A Beijing law professor who has been an outspoken critic of Chinese President Xi Jinping (習近平) and the Chinese Communist Party (CCP) was released yesterday after six days of detention, his friends said.
Xu Zhangrun (許章潤), a 57-year-old constitutional law professor at Tsinghua University in Beijing, returned home yesterday morning, but remained under surveillance and was not free to speak publicly about what happened, said one of his friends, who declined to be identified.
Calls to the media departments of the Beijing police and the university seeking comment went unanswered.
Beijing police never confirmed his detention.
Xu first came to prominence in July 2018 for denouncing the removal of the two-term limit for China’s president, which will allow Xi to remain in office beyond his current second term.
According to a text message circulated among Xu’s friends and seen by reporters, he was taken from his house in suburban Beijing on Monday last week by more than 20 policemen, who searched his house and confiscated his computer.
According to Xu’s friends, police told his wife that he was being detained for allegedly soliciting prostitution during a trip to Chengdu, but at least two friends dismissed that allegation as character assassination.
A friend believed that his detention was linked to a book he published last month in New York City that contained a collection of political essays criticizing the CCP’s rule under Xi, Bloomberg reported yesterday.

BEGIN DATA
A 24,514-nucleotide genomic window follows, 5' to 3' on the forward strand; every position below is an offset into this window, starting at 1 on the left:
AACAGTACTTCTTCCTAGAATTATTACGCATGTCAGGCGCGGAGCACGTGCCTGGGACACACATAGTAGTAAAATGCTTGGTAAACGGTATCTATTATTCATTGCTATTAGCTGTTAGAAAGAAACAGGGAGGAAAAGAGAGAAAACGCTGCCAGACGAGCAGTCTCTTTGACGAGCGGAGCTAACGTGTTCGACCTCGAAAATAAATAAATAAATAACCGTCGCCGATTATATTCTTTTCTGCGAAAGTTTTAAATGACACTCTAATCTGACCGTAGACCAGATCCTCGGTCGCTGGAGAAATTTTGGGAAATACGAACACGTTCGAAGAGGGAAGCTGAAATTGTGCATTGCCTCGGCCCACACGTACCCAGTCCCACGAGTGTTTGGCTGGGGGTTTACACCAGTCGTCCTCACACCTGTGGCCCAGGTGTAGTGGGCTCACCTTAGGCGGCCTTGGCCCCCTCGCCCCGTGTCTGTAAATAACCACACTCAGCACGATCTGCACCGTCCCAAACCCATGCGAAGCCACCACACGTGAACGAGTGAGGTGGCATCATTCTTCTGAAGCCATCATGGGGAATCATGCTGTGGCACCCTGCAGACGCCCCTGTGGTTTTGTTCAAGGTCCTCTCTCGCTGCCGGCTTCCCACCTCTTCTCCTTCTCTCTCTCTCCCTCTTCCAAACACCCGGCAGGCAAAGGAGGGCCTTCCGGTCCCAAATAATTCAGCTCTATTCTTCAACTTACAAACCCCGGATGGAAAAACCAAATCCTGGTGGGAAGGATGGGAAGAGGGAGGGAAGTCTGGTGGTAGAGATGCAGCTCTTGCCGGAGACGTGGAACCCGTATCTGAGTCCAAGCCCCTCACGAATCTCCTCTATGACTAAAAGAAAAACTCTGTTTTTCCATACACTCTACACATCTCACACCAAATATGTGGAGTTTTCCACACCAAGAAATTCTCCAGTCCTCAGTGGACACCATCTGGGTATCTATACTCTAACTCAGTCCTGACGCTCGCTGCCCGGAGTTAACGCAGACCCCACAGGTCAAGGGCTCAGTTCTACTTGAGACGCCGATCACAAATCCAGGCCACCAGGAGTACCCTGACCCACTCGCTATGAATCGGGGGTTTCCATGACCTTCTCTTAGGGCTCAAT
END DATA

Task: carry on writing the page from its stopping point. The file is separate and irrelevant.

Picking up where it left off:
Since the 2018 article, Xu has written other critiques of the party.
At the peak of the nation’s COVID-19 outbreak in February, he wrote an article calling for freedom of speech.
In May, before the delayed annual Chinese National People’s Congress meeting, he wrote an article accusing Xi of trying to bring the Cultural Revolution back to China.
The US on Tuesday called for Xu’s release.
“We are deeply concerned by the PRC’s detention of professor Xu Zhangrun for criticizing Chinese leaders amid tightening ideological controls on university campuses in China. The PRC must release Xu and uphold its international commitments to respect freedom of expression,” US Department of State spokeswoman Morgan Ortagus said in a tweet.
Additional reporting by Bloomberg and AFP
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